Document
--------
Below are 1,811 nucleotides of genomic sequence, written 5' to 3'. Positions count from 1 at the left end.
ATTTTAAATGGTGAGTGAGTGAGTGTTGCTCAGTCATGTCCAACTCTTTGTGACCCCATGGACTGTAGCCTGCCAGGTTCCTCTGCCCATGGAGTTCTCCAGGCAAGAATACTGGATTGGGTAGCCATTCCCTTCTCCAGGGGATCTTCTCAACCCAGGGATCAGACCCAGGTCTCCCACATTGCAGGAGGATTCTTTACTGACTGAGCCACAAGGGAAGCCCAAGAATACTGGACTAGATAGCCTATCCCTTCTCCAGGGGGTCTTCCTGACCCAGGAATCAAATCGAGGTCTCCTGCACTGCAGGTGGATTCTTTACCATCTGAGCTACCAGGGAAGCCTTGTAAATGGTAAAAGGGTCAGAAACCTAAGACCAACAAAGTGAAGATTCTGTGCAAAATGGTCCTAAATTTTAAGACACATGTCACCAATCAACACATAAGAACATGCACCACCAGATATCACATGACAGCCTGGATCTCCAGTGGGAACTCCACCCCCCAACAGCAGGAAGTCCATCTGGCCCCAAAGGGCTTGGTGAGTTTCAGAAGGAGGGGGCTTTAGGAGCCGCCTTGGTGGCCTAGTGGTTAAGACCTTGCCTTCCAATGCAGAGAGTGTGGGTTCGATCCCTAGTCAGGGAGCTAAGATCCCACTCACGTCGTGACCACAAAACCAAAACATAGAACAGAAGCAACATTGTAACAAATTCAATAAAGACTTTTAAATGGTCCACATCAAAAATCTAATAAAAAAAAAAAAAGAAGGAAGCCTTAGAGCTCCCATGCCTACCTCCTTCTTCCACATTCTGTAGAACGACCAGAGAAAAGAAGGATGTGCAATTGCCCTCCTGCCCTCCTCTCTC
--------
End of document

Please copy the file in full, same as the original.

Below are 1,811 nucleotides of genomic sequence, written 5' to 3'. Positions count from 1 at the left end.
ATTTTAAATGGTGAGTGAGTGAGTGTTGCTCAGTCATGTCCAACTCTTTGTGACCCCATGGACTGTAGCCTGCCAGGTTCCTCTGCCCATGGAGTTCTCCAGGCAAGAATACTGGATTGGGTAGCCATTCCCTTCTCCAGGGGATCTTCTCAACCCAGGGATCAGACCCAGGTCTCCCACATTGCAGGAGGATTCTTTACTGACTGAGCCACAAGGGAAGCCCAAGAATACTGGACTAGATAGCCTATCCCTTCTCCAGGGGGTCTTCCTGACCCAGGAATCAAATCGAGGTCTCCTGCACTGCAGGTGGATTCTTTACCATCTGAGCTACCAGGGAAGCCTTGTAAATGGTAAAAGGGTCAGAAACCTAAGACCAACAAAGTGAAGATTCTGTGCAAAATGGTCCTAAATTTTAAGACACATGTCACCAATCAACACATAAGAACATGCACCACCAGATATCACATGACAGCCTGGATCTCCAGTGGGAACTCCACCCCCCAACAGCAGGAAGTCCATCTGGCCCCAAAGGGCTTGGTGAGTTTCAGAAGGAGGGGGCTTTAGGAGCCGCCTTGGTGGCCTAGTGGTTAAGACCTTGCCTTCCAATGCAGAGAGTGTGGGTTCGATCCCTAGTCAGGGAGCTAAGATCCCACTCACGTCGTGACCACAAAACCAAAACATAGAACAGAAGCAACATTGTAACAAATTCAATAAAGACTTTTAAATGGTCCACATCAAAAATCTAATAAAAAAAAAAAAAGAAGGAAGCCTTAGAGCTCCCATGCCTACCTCCTTCTTCCACATTCTGTAGAACGACCAGAGAAAAGAAGGATGTGCAATTGCCCTCCTGCCCTCCTCTCTC